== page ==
It all goes back to Richard Thaler’s Nudge. A little careful “choice architecture” can drive better decision-making and better results.
Sure, Amazon wants to sell books. But do they also support connecting readers with authors and publishers that will change their life? Do they support the idea of skilled and hard-working authors making a good living? Do they support the idea of a healthy, vibrant book publishing ecosystem? Do they want books to get better?
Please, can another major player enter the room (without immediately getting acquired by Amazon and shut down)? Ideally, one without a vested interest in a particular device. Let’s accept that we’re going to be reading on our phones or, gasp, iWatches. Where’s the killer reading app, and where’s the store to support that reading app? Cross-platform, beautiful/legible typography, compatible with all ebook formats, thoughtful tools for searching, browsing, annotating, and sharing?
Authors, publishers, investors, and technologists are going to have to get together to make this happen. Who can unite them? Oprah can’t even get people to watch her own cable channel, so we need a new hero, someone relatable and mainstream but still bookish. My vote is for Karl Ove Knaussgard, but that could be the cold medicine talking.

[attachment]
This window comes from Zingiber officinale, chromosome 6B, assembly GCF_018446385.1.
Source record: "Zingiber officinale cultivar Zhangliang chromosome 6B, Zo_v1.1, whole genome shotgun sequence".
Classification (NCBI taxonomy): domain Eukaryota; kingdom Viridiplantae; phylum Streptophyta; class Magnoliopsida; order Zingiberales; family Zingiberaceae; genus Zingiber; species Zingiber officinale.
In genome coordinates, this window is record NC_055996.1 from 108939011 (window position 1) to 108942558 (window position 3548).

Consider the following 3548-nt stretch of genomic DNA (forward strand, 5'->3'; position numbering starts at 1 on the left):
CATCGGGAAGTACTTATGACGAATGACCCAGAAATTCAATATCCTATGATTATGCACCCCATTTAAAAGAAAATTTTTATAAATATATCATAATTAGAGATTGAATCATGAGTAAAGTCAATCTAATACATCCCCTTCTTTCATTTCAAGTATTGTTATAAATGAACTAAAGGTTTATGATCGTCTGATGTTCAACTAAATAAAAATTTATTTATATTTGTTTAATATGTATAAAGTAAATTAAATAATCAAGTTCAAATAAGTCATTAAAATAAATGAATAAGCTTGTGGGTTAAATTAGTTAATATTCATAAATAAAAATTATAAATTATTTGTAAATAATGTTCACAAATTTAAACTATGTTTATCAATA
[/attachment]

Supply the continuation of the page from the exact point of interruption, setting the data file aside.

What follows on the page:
Here’s an example of the kind of innovation I’m talking about: Motherboard’s recent decision to replace comments with a dedicated letters to the editor page, a change intended to encourage civil discourse. Klint Finley at Wired followed that up with “A Brief History of the End of Comments” at Wired.
Comments have been an enormous problem since the dawn of the Web, and yet most of us content creators have dutifully continued to include them on our websites. Alternate approaches for online audience participation exist but have yet to find widespread adoption.
Isn’t it weird how a problem can simmer and simmer and become background noise and then suddenly frustration boils over and solutions like this arise? And it’s like, why didn’t this happen sooner?
(In a similar vein, Ian Bogost at The Atlantic tackles another related pet peeve, the greatly diminished fidelity of telephone calls, and what that does to how we communicate. That’s another problem that’s going to drive us all crazy until somebody suddenly fixes it.)
Whether you’re an author, editor, or publisher, wherever your work intersects with digital, ask yourself: where are your assumptions? What’s your cargo cult—what are you doing because everyone else is doing it, or because the “successful” competitor appears to be doing it? Where is there room for a completely different approach, maybe even an old solution to a new problem? Right now, books are a Gordian knot.
Sure, we have to throw our ebooks up on Amazon if we want to reach the widest audience possible. But how can we offer a different, new, improved experience for our online readers elsewhere? I’m not talking multimedia a la 90s-era CD-ROMs. I’m talking plain old books that are a pleasure to find, read, discuss, and share online.